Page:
Output signals N of a rotational speed sensor 152, a quantity ME of fuel metering controller 136 denoting the amount of fuel injected, and/or a quantity characterizing the oxygen concentration are fed to a basic characteristics map 200. Preferably, the quantity characterizing the oxygen concentration is predetermined by a sensor or a calculation 125.
  • [0034]
    Basic characteristics map 200 impinges on a first linkage point 205 with a quantity GR which characterizes the base value of the particle discharge. First linkage point 205 impinges on a second linkage point 210 with a signal, which in turn impinges on an integrator 220 with a quantity KR which characterizes the particle build-up in filter 114. Integrator 220 delivers state quantity B which characterizes the state of the exhaust gas aftertreatment system. This state quantity B corresponds to the loading state of filter 114. This state quantity B is supplied to controller 130.
  • [0035]
    The output signal of a first correction 230, to which the output signal from various sensors 235 is fed, is present at the second input of linkage point 205. Sensors 235 deliver signals which in particular characterize the environmental conditions. Examples of such conditions include cooling water temperature TW, the air temperature, and air pressure PL. The output signal of a second correction 240 is fed to the second input of linkage point 210 via a switching means 245. Output signal T of sensor 124 is fed to second correction 240. Alternatively, the output signal of a substitute value setpoint 249 may be fed to the second input of second linkage point 210 via switching scheme 245. Switching means 245 is actuated by error recognition 248.
  • [0036]
    It is particularly advantageous if the influence of the oxygen concentration in the exhaust gas is effected by an additional correction corresponding to correction 230.
  • [0037]
    Base value GR for the particle emissions is stored in basic characteristics map 200, depending on the operating state of the internal combustion engine, in particular rotational speed N, amount injected ME, and/or the quantity which characterizes the oxygen concentration. It is particularly advantageous if rotational speed N and the quantity which characterizes the oxygen concentration are taken into account. In addition, it is advantageous if rotational speed N and amount injected ME are taken into account.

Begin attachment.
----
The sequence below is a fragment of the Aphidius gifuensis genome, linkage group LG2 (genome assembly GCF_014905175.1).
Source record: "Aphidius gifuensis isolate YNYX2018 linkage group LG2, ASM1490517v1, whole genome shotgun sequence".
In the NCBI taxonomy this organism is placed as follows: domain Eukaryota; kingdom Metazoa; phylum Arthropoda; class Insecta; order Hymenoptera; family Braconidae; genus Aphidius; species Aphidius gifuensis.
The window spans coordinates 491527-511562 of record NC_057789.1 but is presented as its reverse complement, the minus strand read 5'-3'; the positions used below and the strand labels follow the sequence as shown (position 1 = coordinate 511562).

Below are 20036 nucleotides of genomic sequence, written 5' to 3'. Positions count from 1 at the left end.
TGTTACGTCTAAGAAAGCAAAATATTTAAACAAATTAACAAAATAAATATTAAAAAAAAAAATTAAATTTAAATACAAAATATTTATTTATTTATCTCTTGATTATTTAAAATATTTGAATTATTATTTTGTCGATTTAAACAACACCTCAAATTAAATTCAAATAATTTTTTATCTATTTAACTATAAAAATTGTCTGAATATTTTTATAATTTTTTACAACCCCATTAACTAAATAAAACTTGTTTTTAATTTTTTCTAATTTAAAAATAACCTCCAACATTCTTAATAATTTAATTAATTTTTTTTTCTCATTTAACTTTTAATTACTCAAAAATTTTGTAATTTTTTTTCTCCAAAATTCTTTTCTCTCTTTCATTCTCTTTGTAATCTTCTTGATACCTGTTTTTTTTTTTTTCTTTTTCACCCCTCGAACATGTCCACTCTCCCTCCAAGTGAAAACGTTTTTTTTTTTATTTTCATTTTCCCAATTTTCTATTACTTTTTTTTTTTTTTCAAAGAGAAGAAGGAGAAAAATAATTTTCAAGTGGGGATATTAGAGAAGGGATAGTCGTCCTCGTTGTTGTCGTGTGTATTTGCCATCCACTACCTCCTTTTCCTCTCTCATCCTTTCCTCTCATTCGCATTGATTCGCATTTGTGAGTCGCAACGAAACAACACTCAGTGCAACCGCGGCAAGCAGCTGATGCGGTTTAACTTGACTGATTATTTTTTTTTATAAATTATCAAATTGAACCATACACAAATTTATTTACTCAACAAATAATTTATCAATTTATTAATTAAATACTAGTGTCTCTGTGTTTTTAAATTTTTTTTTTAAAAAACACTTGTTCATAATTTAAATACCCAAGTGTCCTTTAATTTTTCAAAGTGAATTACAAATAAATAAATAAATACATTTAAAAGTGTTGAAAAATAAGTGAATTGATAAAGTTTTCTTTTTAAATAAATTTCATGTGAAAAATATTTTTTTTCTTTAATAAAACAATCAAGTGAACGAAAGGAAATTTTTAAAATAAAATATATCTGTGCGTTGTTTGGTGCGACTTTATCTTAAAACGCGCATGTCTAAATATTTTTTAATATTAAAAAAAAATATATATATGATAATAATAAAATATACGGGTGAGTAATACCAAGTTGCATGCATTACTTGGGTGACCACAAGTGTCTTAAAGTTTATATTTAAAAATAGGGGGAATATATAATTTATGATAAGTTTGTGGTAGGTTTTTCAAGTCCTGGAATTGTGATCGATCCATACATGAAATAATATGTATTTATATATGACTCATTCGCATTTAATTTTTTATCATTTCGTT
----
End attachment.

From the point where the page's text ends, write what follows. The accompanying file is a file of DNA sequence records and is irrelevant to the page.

• [0038]
    Besides these values, other quantities may be taken into account. A quantity which characterizes the amount of fuel injected may be used instead of amount ME.
  • [0039]
    This value is corrected in first linkage point 205, depending on the temperature of the cooling water and of the ambient air, as well as the atmospheric pressure. This correction takes into account these effects on the particle discharge from internal combustion engine 100.
  • [0040]
    The effect of the catalyst temperature is taken into account in second linkage point 210. The correction takes into account the fact that above a specified temperature T1 the particles are not deposited in the filter, but instead are directly reacted to form harmless constituents. Below this temperature T1, no reaction occurs and all the particles are deposited in the filter.
  • [0041]
    Second correction 240 specifies a factor F, depending on temperature T of exhaust gas aftertreatment means 110, which preferably is multiplied by base emission GR.
  • [0042]
    Until temperature T1 is reached, factor F assumes the value of 1. This means that below temperature T1, base value GR is linked to factor F in linkage point 210 in such a way that value KR is equal to value GR. Above temperature T1, factor F decreases, and at a specified temperature T2 the factor reaches the value of zero; i.e., the entire amount of emitted particles is directly reacted, or in other words, no more particles are supplied to filter 114. If the temperature exceeds the value T3, the factor assumes the negative value −x. This means that, although particles are supplied to filter 114, the loading in filter 114 decreases.
  • [0043]
    If a defective temperature sensor T24 is detected by error recognition 248, instead of temperature T a substitute value for substitute value setpoint 249 is used. Preferably, this substitute value is likewise dependent on various characteristic operating quantities such as amount of fuel injected ME, for example.
  • [0044]